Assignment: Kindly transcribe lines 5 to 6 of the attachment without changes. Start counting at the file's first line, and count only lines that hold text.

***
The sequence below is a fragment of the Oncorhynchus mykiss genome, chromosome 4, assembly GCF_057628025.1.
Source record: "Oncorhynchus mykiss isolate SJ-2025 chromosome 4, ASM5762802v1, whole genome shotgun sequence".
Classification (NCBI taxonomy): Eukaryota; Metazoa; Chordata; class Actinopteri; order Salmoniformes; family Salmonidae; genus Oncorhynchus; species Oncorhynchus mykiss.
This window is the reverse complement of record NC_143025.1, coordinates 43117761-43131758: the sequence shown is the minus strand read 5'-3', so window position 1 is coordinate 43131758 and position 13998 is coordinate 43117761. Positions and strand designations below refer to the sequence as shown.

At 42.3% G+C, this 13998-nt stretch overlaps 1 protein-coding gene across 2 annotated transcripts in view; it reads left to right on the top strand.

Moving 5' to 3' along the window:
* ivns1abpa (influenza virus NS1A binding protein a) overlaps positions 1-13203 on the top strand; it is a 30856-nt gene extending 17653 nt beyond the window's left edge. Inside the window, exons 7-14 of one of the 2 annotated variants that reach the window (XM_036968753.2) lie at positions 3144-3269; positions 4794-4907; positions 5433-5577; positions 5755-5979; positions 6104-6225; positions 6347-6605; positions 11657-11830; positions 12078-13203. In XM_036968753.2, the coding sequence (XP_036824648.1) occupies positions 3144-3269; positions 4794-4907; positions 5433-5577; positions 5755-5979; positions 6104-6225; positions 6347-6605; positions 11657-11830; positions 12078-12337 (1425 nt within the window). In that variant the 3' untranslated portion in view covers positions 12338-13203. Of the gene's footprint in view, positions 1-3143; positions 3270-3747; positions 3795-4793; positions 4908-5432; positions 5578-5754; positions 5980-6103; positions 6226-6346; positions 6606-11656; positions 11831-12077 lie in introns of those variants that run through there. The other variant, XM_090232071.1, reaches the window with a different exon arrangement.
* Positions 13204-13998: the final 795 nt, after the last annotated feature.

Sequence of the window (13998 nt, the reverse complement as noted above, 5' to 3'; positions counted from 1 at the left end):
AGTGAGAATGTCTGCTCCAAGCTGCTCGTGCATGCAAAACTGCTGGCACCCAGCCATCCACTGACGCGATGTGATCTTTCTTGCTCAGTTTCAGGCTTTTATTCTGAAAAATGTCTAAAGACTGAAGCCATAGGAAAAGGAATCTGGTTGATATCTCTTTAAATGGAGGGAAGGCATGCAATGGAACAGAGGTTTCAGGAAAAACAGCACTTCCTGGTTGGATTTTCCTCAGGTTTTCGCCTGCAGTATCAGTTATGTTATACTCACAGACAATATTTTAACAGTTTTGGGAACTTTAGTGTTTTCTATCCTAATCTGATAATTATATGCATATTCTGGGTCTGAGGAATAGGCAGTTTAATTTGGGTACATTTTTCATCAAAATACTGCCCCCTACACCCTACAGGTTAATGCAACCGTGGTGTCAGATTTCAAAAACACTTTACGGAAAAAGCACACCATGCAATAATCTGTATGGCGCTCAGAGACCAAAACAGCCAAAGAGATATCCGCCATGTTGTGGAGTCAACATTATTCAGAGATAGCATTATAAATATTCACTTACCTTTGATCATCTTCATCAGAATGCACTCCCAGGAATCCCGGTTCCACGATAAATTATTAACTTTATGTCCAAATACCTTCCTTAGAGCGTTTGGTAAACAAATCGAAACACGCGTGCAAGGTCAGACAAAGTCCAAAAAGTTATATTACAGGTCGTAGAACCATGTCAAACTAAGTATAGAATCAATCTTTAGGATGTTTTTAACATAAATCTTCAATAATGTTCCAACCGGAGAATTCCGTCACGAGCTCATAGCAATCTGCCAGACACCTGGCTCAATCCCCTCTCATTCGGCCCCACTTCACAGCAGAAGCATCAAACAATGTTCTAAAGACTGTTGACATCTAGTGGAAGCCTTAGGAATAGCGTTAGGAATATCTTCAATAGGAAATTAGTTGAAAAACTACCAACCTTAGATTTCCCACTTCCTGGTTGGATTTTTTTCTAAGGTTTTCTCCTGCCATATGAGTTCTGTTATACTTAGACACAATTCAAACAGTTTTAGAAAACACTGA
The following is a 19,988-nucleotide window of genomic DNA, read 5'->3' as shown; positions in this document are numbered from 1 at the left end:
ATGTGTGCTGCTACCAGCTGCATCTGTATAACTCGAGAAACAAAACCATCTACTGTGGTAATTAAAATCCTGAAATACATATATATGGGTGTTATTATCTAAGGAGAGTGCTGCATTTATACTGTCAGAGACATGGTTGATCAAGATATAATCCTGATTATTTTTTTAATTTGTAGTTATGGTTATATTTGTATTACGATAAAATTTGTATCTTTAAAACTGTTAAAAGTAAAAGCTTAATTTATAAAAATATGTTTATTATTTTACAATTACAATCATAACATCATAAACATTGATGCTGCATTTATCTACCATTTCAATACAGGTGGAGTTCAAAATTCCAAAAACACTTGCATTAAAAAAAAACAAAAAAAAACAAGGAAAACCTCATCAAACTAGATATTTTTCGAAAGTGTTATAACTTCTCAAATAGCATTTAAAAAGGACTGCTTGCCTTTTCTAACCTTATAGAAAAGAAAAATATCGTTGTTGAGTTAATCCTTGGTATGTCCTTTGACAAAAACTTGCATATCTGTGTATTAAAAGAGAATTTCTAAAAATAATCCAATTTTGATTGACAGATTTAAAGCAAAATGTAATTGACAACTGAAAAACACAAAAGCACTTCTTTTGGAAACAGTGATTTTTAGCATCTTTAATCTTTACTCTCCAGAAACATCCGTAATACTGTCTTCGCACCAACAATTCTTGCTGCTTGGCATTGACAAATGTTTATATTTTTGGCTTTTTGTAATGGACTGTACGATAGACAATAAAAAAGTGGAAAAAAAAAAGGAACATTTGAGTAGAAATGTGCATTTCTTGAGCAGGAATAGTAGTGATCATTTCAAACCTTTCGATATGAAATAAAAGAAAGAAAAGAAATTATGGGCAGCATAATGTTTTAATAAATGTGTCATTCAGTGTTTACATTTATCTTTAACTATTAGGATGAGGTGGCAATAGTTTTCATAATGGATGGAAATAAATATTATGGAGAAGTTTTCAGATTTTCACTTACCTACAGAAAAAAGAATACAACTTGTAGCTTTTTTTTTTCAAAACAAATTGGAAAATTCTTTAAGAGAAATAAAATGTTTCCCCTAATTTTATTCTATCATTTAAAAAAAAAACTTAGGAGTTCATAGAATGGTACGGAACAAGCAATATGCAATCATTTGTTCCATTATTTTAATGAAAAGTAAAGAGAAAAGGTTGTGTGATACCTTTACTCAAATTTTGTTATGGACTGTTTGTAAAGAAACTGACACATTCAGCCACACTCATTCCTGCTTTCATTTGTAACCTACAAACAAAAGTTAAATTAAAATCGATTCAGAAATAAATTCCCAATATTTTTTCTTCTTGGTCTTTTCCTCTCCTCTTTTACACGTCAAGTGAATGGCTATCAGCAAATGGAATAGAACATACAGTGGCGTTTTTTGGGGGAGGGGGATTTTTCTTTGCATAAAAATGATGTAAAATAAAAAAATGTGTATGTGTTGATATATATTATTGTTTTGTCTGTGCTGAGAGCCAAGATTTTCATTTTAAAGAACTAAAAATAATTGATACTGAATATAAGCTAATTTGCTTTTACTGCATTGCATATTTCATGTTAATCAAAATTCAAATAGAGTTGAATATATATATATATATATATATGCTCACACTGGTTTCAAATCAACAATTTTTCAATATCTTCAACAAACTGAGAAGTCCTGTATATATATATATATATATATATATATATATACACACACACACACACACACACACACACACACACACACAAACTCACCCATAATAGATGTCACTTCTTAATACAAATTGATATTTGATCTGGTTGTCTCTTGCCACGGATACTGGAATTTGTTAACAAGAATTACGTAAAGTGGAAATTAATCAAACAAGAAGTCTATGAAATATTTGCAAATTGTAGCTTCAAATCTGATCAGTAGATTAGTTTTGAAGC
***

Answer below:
At 42.3% G+C, this 13998-nt stretch overlaps 1 protein-coding gene across 2 annotated transcripts in view; it reads left to right on the top strand.

Moving 5' to 3' along the window: